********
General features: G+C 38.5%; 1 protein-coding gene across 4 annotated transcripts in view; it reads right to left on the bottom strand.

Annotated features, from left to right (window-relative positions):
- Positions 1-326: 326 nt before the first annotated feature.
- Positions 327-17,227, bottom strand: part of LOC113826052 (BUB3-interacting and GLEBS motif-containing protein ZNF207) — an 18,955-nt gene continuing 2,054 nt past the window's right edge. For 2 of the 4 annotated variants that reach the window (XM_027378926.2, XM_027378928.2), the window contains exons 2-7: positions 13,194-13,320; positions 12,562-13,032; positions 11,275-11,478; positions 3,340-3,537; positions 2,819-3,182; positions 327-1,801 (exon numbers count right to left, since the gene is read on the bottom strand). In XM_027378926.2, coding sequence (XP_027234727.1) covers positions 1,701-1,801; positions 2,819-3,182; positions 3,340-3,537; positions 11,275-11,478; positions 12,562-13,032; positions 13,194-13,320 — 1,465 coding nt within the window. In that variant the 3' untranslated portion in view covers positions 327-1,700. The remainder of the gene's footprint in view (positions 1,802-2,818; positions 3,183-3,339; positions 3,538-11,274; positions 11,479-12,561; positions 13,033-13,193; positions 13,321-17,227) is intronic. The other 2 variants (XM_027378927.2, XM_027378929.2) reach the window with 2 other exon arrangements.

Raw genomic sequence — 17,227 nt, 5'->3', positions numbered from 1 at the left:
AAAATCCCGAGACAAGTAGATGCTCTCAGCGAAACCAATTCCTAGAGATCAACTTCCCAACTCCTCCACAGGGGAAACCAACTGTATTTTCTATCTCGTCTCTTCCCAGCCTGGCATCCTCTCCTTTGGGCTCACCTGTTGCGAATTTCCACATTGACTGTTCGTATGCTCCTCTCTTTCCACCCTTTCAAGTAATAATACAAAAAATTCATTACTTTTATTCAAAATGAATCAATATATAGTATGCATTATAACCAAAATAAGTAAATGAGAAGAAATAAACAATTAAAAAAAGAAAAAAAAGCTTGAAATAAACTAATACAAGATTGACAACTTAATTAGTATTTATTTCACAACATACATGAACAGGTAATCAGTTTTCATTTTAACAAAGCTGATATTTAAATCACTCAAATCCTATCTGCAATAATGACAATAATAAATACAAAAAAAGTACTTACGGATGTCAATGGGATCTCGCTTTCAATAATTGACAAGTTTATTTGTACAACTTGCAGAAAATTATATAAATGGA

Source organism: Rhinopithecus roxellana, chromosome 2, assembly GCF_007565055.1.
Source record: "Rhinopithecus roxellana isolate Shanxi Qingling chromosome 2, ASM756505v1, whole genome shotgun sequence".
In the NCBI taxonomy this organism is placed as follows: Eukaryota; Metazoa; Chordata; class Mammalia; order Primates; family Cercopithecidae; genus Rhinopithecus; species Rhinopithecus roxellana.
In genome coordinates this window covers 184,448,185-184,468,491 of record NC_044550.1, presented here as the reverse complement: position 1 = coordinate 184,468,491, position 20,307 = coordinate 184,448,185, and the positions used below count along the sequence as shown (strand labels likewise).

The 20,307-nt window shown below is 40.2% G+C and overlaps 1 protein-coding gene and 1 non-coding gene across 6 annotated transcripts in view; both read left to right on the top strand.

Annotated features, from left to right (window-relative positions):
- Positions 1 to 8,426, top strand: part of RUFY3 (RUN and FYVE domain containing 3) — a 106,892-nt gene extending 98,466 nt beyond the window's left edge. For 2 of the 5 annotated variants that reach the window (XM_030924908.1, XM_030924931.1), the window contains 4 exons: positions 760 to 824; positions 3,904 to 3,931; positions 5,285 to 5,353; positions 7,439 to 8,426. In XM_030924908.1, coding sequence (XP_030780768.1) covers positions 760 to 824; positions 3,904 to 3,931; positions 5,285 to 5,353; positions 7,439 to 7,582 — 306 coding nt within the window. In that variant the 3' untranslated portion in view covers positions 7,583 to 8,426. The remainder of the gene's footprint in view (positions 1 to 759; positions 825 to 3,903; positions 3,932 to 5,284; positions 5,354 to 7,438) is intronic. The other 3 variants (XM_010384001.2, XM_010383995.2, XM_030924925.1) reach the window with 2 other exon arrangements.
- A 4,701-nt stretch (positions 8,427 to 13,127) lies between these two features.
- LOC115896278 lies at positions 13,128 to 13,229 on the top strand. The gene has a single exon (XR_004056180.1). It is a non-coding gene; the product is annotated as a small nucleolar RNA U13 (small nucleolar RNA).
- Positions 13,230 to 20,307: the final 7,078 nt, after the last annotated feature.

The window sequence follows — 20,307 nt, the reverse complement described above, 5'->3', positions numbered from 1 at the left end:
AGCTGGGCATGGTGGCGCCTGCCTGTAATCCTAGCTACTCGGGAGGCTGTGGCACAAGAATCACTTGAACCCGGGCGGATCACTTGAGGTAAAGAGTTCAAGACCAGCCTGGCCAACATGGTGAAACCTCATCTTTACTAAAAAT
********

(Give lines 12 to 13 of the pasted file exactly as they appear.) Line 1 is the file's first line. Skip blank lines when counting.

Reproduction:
Annotated features, from left to right (window-relative positions):
- Positions 1 to 8,426, top strand: part of RUFY3 (RUN and FYVE domain containing 3) — a 106,892-nt gene extending 98,466 nt beyond the window's left edge. For 2 of the 5 annotated variants that reach the window (XM_030924908.1, XM_030924931.1), the window contains 4 exons: positions 760 to 824; positions 3,904 to 3,931; positions 5,285 to 5,353; positions 7,439 to 8,426. In XM_030924908.1, coding sequence (XP_030780768.1) covers positions 760 to 824; positions 3,904 to 3,931; positions 5,285 to 5,353; positions 7,439 to 7,582 — 306 coding nt within the window. In that variant the 3' untranslated portion in view covers positions 7,583 to 8,426. The remainder of the gene's footprint in view (positions 1 to 759; positions 825 to 3,903; positions 3,932 to 5,284; positions 5,354 to 7,438) is intronic. The other 3 variants (XM_010384001.2, XM_010383995.2, XM_030924925.1) reach the window with 2 other exon arrangements.